North Texas May Benefit From Federal Infrastructure Deal

Planners list possible projects

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North Texas stands to benefit from the big federal infrastructure plan tentatively agreed to in Washington a key transportation planner said.

But one critic of past deals said he is worried about the chance for waste and delays.

President Joe Biden will hit the road Tuesday to promote the $973 billion plan to improve transit and broadband and fix aging roads and bridges.

North Texas has outdated facilities in line for replacement according to North Central Texas Council of Governments Transportation Director Michael Morris.

“We’re excited about where this is headed,” Morris said. “All parties are desperate to reach conclusion. Regardless of where you are on the political spectrum, everyone says, ‘Look, our infrastructure is aging. This time we’ve got to do something.’ And I think it lends itself very well to the initiatives we’ve done within the Dallas Fort Worth region.”

As examples, he mentioned proposals the remove the elevated I-345 bridge that divides downtown from Deep Ellum and reconstruction of the I-30 Canyon that divides downtown and the Cedars neighborhood.

Morris said Biden Administration transportation philosophy supports those projects.

“If we're going to build transportation, why can we build transportation that provides mobility, safety, reknits neighborhoods,” Morris said.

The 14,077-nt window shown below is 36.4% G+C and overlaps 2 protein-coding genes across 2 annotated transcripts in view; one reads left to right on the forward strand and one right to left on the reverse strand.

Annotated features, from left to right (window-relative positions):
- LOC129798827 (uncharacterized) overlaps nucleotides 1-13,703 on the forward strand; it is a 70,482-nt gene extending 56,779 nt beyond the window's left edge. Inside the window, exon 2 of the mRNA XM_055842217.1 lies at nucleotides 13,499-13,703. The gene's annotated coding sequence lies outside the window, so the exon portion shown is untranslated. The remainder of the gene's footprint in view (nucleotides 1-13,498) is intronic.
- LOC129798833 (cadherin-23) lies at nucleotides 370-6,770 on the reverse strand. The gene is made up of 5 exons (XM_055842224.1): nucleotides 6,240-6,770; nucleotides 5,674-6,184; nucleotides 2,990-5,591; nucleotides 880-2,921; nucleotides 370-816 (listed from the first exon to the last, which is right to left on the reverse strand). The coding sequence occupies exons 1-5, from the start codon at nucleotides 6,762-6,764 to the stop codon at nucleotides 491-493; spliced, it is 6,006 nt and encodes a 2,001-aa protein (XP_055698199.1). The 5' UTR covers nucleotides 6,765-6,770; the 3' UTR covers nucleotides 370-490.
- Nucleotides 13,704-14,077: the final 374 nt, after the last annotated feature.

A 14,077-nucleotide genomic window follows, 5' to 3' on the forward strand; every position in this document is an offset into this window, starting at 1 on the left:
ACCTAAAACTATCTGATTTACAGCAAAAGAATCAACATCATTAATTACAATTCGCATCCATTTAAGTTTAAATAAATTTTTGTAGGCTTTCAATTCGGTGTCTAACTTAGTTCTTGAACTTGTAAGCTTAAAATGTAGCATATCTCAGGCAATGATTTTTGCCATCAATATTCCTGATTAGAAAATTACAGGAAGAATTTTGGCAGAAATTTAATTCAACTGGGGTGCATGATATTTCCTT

He doubts the City of Dallas would get its wish to solve an entire $2 billion backlog of bad sidewalks.

“But I think the federal government is going to come in and say we need to invest in our neighborhoods, which includes sidewalks,” Morris said.

Broadband access for areas without it, transit improvements that could benefit DART rail and proposed high-speed rail from Dallas to Houston could also benefit from the deal Washington is still hammering out.

The Texas Central high-speed rail project was to be entirely funded with private investment.

“I’m personally skeptical of the ability of private people to finance a high-speed rail. Rail is really expensive,” said Philip K. Howard with watchdog group Campaign for the Common Good.

Howard voiced concerns about long delays in producing results as members of Congress haggle about details.

“The areas are competing against each other and what happens is, that just slows the whole thing down because it becomes this horse-trading,” Howard said.

His organization supports in independent commission to choose projects.

“It would be a non-partisan group that would actually oversee the implementation, permitting, the picking of the projects and also the execution,” Howard said.

Morris said the North Central Texas Council of Governments and the Regional Transportation Council already provide non-partisan review of projects for this metropolitan area, with shovel ready projects lined up.

“Our region is really ready to proceed,” Morris said.

But Morris supports another of the proposals to cut red tape and reduce delays.

“Not to get rid of environmental review, but to have clear lines of authority so you don't spend 20,000 pages reviewing a project that everybody knows has no environmental impact,” Howard said.

Rules of the game are still in play as Congress debates the infrastructure plan.

President Biden said it will create millions of jobs.  He will go to Wisconsin Tuesday promoting the tentative deal.

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